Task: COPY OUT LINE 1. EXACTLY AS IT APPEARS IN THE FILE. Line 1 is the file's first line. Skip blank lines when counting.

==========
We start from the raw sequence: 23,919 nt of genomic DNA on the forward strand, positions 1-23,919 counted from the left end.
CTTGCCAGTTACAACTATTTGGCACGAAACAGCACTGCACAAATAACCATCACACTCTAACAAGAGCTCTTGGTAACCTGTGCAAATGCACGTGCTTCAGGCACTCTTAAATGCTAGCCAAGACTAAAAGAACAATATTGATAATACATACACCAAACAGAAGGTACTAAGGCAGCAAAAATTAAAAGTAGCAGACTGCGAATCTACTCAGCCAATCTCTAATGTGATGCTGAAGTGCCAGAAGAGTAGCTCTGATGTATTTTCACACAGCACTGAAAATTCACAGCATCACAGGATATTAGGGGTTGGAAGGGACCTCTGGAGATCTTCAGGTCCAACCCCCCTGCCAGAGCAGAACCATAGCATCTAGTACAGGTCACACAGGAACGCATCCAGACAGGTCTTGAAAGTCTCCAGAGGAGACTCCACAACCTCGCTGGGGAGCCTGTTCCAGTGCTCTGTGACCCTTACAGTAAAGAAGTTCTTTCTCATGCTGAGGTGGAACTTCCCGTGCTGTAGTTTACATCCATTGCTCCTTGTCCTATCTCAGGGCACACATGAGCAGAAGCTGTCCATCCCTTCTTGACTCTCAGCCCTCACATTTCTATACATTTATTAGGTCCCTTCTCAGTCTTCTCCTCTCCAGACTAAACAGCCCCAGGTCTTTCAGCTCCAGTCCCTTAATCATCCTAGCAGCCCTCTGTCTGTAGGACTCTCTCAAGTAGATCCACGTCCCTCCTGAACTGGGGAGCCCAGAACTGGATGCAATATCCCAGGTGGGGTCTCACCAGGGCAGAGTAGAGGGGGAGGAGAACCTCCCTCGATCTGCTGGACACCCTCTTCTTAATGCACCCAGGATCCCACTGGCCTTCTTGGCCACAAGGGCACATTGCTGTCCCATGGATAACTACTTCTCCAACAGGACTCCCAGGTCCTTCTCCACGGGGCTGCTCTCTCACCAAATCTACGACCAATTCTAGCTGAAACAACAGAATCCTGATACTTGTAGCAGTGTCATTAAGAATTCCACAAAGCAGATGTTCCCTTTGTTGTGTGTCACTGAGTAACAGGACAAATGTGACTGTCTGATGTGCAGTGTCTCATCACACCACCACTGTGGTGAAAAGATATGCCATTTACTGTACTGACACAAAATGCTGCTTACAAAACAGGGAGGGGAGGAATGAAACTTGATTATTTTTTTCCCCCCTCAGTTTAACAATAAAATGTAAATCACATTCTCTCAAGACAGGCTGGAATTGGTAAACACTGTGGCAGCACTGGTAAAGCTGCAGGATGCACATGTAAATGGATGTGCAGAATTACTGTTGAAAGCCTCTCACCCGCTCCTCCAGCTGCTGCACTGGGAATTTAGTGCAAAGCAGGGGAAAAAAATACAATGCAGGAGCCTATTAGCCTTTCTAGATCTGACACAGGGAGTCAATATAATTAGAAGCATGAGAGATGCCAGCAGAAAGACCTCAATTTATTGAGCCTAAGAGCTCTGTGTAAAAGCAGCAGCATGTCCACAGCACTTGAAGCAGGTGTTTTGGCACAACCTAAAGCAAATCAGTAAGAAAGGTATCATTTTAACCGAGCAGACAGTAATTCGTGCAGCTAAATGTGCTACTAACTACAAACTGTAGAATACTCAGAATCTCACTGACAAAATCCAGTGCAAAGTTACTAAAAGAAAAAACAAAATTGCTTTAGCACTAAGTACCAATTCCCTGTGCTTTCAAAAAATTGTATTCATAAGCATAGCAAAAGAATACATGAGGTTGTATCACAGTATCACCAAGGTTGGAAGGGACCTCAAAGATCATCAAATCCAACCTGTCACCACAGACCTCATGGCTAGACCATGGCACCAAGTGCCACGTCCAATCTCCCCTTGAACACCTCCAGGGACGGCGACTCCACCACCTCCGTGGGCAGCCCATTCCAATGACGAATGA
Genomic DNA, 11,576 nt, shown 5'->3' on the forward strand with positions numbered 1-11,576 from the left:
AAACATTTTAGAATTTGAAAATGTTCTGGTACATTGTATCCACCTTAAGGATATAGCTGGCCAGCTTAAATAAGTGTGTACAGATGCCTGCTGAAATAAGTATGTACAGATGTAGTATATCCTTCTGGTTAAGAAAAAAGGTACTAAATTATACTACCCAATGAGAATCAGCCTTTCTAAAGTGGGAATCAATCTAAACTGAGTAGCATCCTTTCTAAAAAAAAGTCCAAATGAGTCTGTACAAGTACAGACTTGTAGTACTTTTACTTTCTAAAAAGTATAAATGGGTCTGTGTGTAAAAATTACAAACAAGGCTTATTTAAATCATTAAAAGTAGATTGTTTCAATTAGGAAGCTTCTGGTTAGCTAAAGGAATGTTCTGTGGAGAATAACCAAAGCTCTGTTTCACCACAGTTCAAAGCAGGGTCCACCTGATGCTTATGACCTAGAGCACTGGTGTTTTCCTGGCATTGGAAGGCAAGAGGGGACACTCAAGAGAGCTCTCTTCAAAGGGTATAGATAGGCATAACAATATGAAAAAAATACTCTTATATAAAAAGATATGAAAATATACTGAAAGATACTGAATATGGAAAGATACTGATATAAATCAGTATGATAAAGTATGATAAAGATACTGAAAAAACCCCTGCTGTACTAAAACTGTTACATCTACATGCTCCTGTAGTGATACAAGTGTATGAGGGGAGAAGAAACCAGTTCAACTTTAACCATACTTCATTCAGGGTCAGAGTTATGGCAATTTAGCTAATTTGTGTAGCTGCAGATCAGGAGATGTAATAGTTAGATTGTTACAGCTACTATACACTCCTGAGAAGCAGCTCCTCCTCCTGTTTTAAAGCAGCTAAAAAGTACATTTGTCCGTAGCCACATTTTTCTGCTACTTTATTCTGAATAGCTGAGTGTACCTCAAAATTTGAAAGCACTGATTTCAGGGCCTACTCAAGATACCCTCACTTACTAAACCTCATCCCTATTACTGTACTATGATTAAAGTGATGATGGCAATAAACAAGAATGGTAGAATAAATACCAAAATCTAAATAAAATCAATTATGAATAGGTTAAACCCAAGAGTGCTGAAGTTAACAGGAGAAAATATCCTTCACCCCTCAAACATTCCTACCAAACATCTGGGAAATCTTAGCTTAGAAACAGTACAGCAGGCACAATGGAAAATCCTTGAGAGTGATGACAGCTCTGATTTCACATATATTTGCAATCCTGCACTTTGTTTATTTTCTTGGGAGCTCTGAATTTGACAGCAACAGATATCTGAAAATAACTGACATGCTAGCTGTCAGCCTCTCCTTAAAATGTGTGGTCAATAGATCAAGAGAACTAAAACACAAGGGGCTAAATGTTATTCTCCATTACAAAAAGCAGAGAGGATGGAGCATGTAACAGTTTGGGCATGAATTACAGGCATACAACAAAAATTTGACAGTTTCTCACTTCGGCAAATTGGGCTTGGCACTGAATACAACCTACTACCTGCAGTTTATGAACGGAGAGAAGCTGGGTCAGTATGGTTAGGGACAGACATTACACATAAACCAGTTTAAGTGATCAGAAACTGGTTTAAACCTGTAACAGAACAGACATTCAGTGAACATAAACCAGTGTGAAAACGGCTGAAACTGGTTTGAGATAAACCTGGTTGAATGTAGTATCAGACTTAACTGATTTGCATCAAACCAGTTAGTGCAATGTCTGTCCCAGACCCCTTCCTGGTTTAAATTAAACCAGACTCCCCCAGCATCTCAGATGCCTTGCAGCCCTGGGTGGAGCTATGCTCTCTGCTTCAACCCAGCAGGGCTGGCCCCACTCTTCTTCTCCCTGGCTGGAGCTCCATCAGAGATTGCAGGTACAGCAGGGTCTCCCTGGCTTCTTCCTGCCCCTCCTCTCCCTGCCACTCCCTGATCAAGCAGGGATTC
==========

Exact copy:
We start from the raw sequence: 23,919 nt of genomic DNA on the forward strand, positions 1-23,919 counted from the left end.